One of the big complaints about Hearthstone is the price to play when you first start. There are a ton of legendaries released, and if you are unlucky you may have not received much in the way of playable cards. This is unfortunate, so we’ve gone ahead and created some budget decks that should serve you well if you are in the ranks around 50 – 20. They should also be viable between Rank 20 and 10, but as you get closer to 10 (and meet more competitive meta decks), the road road is going to be much more difficult and only a couple of them will manage to continue to climb steadily after that. Some of them, however, might work even up to R5 if you master them and make a few upgrades!
Luckily for new players, Blizzard has been giving out quite a lot of freebies recently – we’ve been getting free packs, Legendaries and other goodies during expansion releases and events. Still, it’s hard to deny that despite that, the game is quite expensive. F2P players should easily be able to build one or two full meta decks per expansion, but the issue is that they can’t play whatever they want. So once they commit to crafting some cards, if they want to switch to another class – tough luck! That’s why we think that those budget decks can come really handy. No matter if you want to do Daily Quests for another class, test a deck before crafting a full version or just play around with different options, they should be a good option for new and F2P players.
Budget Deck Rankings
When it comes to Descent of Dragons budget lists, some of them are clearly better than the others. If I had to rank the budget decks in terms of power, how close they are to full meta deck and how upgradeable they are, I’d say that they would look like that:
Defining a Budget Deck
Our rule for budget decks is to exclude any Epic or Legendary cards. This is meant to mimic the experience of new players or those who play casually and, therefore, have limited in-game resources. We’re making some exceptions here and there for cards that were awarded for free. In Descent of Dragons, there are two exceptions – Galakrond cards for all 5 classes, as well as Sathrovarr, which players can still get for free. However, the latter did not fit into any of those budget builds, and the former only found its place in a single budget deck.
We sometimes offer an alternative version that breaks some of those rules, e.g. this time it was a Deathrattle Rogue with Necrium Apothecary. But we only add it as an EXTRA deck list, not as the main one.
Budget Decks in Descent of Dragons
To be honest, I don’t think that Descent of Dragons was a good expansion for budget players. We don’t have that many strong Common / Rare cards. A notable one is – obviously – Faceless Corruptor, but it was nerfed quickly. The card is still solid after the nerfs, but no longer the powerhouse it was for the first few days. Blazing Battlemage is a solid 1-drop in aggressive builds (and most of budget builds are aggressive), and there are some okay class options. However, the biggest issue is not even the lack of amazing cheap cards, but the fact that overall power level has went up so much. Budget decks are already behind the meta, and if the meta gets even stronger, budget decks stay further behind.
One great thing about the expansion is that every player got all five Galakronds for free. The issue is, however, that while those are free, most of Galakrond builds REALLY need other Epics / Legendaries to work. I managed to build a budget Galakrond Zoo Warlock, but you do really want 2x Veiled Worshipper and Kronx Dragonhoof to upgrade it. Still, as long as you have Kronx and are willing to craft (or have opened) the Epic synergies for each class, then you have some pretty good options to build for quite cheap.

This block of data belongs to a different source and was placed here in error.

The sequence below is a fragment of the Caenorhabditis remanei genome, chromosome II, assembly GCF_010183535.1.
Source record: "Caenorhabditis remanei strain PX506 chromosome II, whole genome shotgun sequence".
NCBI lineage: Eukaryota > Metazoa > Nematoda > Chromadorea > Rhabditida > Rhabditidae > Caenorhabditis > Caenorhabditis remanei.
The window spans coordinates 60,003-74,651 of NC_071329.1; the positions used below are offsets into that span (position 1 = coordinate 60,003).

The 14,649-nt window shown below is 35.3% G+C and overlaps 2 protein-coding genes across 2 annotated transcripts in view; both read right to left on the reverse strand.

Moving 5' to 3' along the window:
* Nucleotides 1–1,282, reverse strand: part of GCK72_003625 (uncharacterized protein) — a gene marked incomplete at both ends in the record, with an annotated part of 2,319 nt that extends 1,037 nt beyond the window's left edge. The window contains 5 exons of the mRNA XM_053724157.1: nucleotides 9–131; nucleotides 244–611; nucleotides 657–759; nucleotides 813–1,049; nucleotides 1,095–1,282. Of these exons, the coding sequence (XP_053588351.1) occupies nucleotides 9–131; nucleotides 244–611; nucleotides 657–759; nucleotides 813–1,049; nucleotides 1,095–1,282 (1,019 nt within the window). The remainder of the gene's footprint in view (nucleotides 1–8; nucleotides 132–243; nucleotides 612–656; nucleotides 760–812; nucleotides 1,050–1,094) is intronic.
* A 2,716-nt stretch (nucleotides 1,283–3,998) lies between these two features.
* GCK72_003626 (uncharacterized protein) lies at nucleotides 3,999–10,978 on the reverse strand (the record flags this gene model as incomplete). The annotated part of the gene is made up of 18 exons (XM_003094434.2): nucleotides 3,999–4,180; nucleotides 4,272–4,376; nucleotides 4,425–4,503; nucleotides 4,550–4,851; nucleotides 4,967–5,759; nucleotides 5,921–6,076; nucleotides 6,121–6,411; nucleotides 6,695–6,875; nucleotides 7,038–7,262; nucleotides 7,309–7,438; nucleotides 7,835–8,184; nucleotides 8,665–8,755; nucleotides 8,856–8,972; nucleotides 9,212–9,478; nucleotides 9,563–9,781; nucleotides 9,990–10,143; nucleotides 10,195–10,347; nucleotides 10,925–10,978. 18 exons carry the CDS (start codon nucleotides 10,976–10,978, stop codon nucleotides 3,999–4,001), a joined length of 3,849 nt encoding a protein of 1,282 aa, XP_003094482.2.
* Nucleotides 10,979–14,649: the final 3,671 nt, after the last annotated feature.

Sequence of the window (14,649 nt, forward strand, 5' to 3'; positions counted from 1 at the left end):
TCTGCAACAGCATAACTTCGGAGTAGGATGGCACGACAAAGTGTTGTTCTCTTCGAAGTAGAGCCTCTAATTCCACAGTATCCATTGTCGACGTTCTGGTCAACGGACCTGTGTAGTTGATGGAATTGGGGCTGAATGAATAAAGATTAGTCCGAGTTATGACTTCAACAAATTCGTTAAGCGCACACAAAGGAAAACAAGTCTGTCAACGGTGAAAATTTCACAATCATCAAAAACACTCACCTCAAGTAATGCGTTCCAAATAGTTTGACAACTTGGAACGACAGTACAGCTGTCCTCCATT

Another good news for budget players is that Face Hunter is back. While not everyone enjoys this playstyle, the deck is basically 2x Toxic Reinforcements away from a full meta version that can easily get you to Legend.
Whizbang the Wonderful
I’ve seen a lot of mention about Whizbang, and yes you can craft it as a budget option. There’s some disadvantages to the card, you don’t get to choose the deck you get to play and it will take longer for you to learn how to play any particular deck due to the random nature of the card. However, it is a good option if you like the variety and the fun of playing multiple different decks you wouldn’t normally have access to. Check out our Whizbang Deck Recipes List Guide to learn all about him!
Budget Player Goals
I encourage you not to make your goal to go to all the way to Legend. It’s a tough climb even if you have a meta deck, let alone if you are running a budget deck. There’s no real reason to do it, and it will likely make Hearthstone a far more grueling experience than it needs to be (there are no win-streaks which help immensely when climbing). Rank 5 is a fine goal if you are getting close to a meta version of any of these decks, and you get nearly the same rewards at rank 5 as Legend does at the end of the season.
Cheap Hearthstone Decks
Our rule is that we don’t include any Epic or Legendary cards in our budget decks (Galakrond cards are an exception, since they were given out for free to everyone – I would probably make another exception for Sathrovarr, but there’s no budget build you want to put it into). You might have opened up some, however, so we always have a potential upgrades for every deck (which means that you might be able to use your Epics/Legends too). There is a deck for EVERY class!